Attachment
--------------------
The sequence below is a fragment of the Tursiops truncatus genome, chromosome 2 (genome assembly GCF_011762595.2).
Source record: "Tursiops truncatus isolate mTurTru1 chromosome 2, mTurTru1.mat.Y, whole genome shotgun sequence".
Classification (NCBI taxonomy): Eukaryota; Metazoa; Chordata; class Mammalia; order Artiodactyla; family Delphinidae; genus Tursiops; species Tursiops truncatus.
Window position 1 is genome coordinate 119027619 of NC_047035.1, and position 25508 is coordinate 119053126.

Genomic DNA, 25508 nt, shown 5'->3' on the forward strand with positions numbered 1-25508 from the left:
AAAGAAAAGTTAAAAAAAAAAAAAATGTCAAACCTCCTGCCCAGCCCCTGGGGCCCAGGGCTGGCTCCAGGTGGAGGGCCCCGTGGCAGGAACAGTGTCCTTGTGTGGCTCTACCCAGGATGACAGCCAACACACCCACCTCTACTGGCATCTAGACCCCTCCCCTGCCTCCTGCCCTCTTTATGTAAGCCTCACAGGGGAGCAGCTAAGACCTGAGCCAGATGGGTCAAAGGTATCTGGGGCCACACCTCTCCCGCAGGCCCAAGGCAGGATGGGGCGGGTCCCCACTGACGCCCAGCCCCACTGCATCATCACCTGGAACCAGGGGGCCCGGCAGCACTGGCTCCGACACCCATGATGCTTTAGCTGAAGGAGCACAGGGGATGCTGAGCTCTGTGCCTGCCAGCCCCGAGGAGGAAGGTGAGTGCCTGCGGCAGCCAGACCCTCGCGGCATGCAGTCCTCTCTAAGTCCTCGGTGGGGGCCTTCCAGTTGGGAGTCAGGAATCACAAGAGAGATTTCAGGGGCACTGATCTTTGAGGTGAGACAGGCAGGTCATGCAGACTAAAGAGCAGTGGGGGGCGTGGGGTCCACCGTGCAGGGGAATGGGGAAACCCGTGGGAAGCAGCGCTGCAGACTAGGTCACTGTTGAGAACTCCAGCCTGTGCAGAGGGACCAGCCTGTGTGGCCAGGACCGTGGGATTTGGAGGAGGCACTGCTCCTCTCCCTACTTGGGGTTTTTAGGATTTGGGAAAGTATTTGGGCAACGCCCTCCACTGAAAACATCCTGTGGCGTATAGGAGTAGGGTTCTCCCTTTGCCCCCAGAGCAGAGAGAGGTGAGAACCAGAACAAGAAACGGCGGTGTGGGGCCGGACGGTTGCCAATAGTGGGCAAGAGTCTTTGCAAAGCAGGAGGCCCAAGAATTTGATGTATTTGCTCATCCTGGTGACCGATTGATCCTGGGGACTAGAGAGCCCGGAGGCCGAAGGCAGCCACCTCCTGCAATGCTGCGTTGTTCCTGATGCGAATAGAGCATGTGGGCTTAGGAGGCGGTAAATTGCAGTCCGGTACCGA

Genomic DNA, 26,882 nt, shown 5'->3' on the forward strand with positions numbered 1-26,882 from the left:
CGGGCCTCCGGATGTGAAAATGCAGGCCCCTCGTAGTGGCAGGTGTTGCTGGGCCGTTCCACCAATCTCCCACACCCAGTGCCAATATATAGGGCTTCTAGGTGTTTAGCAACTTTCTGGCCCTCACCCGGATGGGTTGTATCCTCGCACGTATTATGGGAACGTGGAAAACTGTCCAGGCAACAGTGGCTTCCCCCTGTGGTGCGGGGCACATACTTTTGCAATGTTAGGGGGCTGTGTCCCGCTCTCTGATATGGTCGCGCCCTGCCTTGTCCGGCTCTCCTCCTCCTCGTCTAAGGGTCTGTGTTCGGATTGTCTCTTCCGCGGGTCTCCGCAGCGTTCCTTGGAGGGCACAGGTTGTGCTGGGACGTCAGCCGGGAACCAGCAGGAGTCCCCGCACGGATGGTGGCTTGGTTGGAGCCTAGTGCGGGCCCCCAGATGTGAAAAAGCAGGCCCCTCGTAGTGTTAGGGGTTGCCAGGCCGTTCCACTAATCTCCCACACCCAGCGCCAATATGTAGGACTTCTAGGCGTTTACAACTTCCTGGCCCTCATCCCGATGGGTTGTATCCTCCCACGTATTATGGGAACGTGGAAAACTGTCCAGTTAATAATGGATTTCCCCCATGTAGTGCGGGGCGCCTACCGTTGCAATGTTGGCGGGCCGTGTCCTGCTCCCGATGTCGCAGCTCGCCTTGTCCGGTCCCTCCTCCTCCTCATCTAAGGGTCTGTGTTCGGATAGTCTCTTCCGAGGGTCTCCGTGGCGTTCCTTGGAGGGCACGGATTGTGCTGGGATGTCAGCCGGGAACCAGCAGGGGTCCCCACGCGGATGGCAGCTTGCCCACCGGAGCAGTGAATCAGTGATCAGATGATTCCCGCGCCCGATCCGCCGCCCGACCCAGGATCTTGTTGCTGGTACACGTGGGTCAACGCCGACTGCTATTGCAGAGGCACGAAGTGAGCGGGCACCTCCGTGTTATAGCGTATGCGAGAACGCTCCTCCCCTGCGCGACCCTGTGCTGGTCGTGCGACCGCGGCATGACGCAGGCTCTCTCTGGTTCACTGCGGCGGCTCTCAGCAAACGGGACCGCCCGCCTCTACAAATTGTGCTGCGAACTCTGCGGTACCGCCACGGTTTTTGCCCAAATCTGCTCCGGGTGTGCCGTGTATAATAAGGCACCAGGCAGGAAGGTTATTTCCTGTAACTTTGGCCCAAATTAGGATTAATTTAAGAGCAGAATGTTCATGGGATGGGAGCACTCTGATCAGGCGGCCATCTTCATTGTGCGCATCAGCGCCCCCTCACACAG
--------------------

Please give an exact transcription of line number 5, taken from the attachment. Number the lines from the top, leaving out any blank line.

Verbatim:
Genomic DNA, 25508 nt, shown 5'->3' on the forward strand with positions numbered 1-25508 from the left: